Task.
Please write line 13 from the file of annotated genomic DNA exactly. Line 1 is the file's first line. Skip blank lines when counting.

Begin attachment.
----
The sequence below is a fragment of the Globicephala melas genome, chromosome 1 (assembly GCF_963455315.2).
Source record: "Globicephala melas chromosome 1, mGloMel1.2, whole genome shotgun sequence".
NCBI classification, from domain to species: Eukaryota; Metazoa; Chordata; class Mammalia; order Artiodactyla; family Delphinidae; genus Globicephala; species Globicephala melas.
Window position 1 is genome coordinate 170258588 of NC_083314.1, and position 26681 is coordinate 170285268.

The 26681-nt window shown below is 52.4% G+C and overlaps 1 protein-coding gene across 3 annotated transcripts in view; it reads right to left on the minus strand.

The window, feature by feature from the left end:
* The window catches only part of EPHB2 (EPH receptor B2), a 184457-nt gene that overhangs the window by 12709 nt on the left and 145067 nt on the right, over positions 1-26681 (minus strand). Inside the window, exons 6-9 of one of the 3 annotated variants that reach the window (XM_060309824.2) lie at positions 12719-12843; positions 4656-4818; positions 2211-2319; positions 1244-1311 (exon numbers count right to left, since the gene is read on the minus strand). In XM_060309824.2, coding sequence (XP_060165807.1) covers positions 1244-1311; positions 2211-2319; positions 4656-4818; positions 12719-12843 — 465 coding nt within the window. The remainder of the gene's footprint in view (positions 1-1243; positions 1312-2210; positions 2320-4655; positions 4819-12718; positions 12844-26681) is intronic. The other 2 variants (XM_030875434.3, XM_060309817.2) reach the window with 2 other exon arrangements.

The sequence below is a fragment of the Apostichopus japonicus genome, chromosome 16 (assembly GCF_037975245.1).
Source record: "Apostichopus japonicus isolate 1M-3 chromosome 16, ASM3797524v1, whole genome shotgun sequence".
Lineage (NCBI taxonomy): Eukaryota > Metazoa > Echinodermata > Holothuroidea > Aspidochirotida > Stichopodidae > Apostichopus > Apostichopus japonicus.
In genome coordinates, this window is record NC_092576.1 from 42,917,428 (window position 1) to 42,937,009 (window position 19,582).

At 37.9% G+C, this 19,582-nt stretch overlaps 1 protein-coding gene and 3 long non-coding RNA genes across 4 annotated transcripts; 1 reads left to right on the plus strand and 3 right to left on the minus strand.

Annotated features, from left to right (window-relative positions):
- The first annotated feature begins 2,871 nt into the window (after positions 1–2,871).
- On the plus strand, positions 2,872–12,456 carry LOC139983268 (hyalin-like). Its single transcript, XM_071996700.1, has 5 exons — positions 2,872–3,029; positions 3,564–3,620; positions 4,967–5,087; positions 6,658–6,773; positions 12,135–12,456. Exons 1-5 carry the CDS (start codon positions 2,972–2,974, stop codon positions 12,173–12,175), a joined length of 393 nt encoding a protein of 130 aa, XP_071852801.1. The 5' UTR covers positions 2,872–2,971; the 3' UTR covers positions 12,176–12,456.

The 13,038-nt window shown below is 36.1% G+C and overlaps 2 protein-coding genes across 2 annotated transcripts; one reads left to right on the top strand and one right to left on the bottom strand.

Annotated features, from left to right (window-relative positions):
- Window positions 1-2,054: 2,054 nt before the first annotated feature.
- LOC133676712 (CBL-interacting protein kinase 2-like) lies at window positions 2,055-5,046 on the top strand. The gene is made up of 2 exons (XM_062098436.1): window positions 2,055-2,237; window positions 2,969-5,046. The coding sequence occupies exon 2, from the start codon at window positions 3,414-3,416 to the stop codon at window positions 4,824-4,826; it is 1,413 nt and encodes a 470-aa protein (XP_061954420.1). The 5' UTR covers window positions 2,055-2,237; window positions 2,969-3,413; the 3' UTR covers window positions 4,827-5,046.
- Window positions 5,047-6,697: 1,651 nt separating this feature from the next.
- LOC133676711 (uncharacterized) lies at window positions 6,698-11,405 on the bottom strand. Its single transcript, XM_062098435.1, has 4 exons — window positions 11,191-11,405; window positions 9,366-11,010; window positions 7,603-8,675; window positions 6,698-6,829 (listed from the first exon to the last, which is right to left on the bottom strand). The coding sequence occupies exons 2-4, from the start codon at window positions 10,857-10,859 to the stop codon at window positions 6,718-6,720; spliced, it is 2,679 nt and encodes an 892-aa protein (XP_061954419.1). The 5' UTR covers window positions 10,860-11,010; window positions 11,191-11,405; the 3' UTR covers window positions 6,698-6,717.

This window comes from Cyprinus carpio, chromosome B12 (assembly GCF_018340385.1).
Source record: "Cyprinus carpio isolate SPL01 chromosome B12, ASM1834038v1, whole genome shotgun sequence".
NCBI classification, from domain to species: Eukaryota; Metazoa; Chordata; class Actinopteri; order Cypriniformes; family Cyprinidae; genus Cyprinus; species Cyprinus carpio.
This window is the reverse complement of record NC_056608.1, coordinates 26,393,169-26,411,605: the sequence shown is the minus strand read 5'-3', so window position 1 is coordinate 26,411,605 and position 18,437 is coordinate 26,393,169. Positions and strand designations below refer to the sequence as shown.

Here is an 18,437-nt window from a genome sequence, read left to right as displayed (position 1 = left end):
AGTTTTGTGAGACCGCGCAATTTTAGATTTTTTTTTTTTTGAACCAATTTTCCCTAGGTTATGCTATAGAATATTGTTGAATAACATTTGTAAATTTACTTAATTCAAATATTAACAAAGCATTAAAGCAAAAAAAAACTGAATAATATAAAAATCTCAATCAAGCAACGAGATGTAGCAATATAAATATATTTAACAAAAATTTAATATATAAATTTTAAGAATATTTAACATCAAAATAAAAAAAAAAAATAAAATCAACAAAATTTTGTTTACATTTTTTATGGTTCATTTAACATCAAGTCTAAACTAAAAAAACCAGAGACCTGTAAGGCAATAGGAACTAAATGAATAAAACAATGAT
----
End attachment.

Annotated features, from left to right (window-relative positions):